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Atypical goblet cell hyperplasia in congenital cystic adenomatoid malformation as a possible preneoplasia for pulmonary adenocarcinoma in childhood: A genetic analysis

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http://pubman.mpdl.mpg.de/cone/persons/resource/persons50606

Ullmann,  Reinhard
Molecular Cytogenetics (Reinhard Ullmann), Dept. of Human Molecular Genetics (Head: Hans-Hilger Ropers), Max Planck Institute for Molecular Genetics, Max Planck Society;

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Citation

Stacher, E., Ullmann, R., Halbwedl, I., Gogg-Kammerer, M., Boccon-Gibod, L., Nicholson, A. G., et al. (2004). Atypical goblet cell hyperplasia in congenital cystic adenomatoid malformation as a possible preneoplasia for pulmonary adenocarcinoma in childhood: A genetic analysis. Human Pathology, 35(5), 565-570. doi:10.1016/j.humpath.2004.01.008.


Cite as: http://hdl.handle.net/11858/00-001M-0000-0010-8853-6
Abstract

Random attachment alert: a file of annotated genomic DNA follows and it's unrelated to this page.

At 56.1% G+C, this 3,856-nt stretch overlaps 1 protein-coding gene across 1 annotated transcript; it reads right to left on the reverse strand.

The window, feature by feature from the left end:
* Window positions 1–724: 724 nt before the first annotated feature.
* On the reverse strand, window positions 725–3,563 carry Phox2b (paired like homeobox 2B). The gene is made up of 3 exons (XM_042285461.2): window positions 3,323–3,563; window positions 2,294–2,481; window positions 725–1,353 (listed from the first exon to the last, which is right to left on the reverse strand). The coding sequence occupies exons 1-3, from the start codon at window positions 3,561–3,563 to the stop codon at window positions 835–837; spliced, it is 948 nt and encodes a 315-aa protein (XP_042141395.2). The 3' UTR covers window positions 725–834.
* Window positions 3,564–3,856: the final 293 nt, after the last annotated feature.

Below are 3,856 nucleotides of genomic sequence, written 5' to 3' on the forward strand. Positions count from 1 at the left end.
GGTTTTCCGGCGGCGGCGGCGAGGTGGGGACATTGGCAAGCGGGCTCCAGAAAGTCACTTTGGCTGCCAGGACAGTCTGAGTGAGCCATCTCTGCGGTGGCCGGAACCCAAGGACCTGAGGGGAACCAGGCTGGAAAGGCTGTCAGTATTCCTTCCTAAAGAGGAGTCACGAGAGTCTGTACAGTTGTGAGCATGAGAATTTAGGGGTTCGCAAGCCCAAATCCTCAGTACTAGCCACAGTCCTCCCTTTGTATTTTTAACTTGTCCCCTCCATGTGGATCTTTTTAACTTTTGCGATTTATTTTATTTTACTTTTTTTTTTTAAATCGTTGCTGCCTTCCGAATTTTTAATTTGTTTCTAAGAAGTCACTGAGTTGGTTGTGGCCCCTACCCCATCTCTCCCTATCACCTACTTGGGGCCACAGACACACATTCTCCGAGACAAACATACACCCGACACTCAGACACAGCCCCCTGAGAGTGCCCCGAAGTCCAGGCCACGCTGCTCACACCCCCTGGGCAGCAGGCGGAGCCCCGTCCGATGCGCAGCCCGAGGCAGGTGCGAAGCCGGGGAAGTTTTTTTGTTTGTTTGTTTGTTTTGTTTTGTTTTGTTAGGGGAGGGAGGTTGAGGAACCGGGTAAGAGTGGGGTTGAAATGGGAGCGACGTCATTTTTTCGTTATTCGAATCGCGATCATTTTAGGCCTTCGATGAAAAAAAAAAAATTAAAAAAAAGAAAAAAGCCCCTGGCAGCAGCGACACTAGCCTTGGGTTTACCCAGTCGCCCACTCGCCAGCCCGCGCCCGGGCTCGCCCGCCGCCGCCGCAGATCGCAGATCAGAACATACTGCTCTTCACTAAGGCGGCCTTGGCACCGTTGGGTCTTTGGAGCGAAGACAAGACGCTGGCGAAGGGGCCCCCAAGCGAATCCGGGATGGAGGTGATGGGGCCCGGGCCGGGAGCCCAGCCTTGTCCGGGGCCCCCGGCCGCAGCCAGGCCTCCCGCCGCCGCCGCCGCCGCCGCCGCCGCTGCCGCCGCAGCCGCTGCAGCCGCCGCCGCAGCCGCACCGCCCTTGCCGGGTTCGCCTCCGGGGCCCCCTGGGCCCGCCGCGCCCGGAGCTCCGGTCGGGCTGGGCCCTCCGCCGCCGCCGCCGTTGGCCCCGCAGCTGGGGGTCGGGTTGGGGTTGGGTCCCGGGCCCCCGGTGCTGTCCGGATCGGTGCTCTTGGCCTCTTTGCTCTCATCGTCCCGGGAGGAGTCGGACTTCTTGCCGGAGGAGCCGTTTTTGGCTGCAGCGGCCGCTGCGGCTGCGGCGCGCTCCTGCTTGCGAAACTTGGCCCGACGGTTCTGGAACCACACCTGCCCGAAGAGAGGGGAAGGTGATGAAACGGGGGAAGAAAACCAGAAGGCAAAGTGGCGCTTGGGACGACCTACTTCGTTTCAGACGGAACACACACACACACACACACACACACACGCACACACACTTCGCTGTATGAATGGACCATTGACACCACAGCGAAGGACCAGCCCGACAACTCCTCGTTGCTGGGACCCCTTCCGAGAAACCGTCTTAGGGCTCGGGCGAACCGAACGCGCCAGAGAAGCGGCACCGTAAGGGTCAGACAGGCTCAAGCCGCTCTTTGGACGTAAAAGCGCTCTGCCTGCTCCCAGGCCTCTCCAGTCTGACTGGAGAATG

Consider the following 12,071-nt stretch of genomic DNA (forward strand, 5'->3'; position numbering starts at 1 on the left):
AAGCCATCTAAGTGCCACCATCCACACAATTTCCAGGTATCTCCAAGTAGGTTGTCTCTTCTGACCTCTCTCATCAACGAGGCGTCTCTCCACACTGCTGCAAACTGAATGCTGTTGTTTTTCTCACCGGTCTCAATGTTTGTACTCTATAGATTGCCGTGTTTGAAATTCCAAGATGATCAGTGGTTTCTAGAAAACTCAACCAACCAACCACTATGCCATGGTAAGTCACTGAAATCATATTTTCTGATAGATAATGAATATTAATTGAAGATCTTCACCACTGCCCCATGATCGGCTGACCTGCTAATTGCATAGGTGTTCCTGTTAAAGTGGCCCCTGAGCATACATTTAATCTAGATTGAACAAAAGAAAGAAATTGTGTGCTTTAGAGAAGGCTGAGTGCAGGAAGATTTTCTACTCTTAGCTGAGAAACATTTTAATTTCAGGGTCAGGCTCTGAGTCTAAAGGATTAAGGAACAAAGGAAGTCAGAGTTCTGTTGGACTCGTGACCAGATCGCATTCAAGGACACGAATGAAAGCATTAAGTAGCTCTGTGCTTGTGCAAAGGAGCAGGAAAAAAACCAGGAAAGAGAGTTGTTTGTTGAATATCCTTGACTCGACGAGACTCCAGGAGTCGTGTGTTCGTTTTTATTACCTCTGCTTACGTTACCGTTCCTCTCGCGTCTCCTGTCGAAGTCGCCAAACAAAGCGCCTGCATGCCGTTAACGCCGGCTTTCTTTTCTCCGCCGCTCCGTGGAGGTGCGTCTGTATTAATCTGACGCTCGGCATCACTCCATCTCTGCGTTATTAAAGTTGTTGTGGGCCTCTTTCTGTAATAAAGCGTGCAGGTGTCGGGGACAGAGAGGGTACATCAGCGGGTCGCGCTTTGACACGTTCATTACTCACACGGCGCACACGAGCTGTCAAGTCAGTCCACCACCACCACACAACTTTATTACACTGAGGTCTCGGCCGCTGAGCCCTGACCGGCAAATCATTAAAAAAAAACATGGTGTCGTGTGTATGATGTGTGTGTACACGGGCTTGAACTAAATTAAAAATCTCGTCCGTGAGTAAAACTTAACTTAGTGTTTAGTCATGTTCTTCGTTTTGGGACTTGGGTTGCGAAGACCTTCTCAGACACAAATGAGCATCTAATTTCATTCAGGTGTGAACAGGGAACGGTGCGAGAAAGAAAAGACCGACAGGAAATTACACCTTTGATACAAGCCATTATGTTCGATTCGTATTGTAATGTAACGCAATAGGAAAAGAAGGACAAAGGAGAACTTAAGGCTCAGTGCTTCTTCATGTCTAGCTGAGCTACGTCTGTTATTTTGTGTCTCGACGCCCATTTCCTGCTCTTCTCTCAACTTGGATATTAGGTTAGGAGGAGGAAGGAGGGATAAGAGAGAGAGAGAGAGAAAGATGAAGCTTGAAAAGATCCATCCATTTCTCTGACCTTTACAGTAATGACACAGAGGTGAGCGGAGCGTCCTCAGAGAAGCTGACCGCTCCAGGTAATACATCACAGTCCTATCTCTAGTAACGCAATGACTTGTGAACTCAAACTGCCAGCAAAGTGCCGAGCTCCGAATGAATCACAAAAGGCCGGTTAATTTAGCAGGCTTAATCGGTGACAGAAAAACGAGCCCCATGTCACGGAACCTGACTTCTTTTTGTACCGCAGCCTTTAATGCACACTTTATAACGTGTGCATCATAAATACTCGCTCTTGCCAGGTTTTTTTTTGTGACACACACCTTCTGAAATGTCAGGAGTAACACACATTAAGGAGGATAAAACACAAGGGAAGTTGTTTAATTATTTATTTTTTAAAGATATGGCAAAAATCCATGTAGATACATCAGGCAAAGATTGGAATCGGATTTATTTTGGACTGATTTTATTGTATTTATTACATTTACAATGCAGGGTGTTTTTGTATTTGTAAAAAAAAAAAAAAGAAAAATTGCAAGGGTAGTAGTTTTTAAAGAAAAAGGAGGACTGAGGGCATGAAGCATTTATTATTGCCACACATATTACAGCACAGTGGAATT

Congenital cystic adenomatoid malformation (CCAM) of the lung is a congenital lesion that is sometimes complicated by bronchioloalveolar adenocarcinoma (BAC). In some cases foci of atypical goblet cell hyperplasia (AGCH) can be found within the cysts. It has been proposed that CCAM and AGCH predispose to the development of BAC. The present study used comparative genomic hybridization (CGH) to screen 22 cases of CCAM (epithelium, surrounding normal lung tissue, and both preneoplastic and neoplastic lesions) for chromosomal imbalances. Of these 22 cases, 10 were CCAM type 1, 10 were type 2, and 2 were type 3. Of the 10 cases of CCAM type 1, 2 were associated with AGCH, 1 was associated with atypical adenomatous hyperplasia (AAH) and associated tubular adenocarcinoma (AC), and 2 were associated with BAC (1 mucinous and 1 predominantly nonmucinous). The present study also involved immunohistochemistry for interleukin (IL)-13, IL-4 receptor-small alpha, Greek (IL-4rsmall alpha, Greek), cytokines involved in the differentiation of goblet cells, and mucin 2 protein (Muc2). Chromosomal aberrations were not detected in the epithelium or the surrounding normal lung tissue, whereas varying aberrations were found in the neoplastic lesions. The most frequent genomic imbalances observed in both AGCH and the carcinomas were gains in chromosomes 2 and 4. Interestingly, a predominance of gains was also reported in AC of nonsmokers. Chromosomal aberrations in AGCHs arising in CCAMs support their preneoplastic status. Nuclear expression of IL-13, IL-4rsmall alpha, Greek, and Muc2 was detected in AGCH, whereas a cytoplasmic and nuclear reaction was seen in normal epithelium. This likely reflects an association with goblet cell differentiation, but it also drives proliferation in AGCH.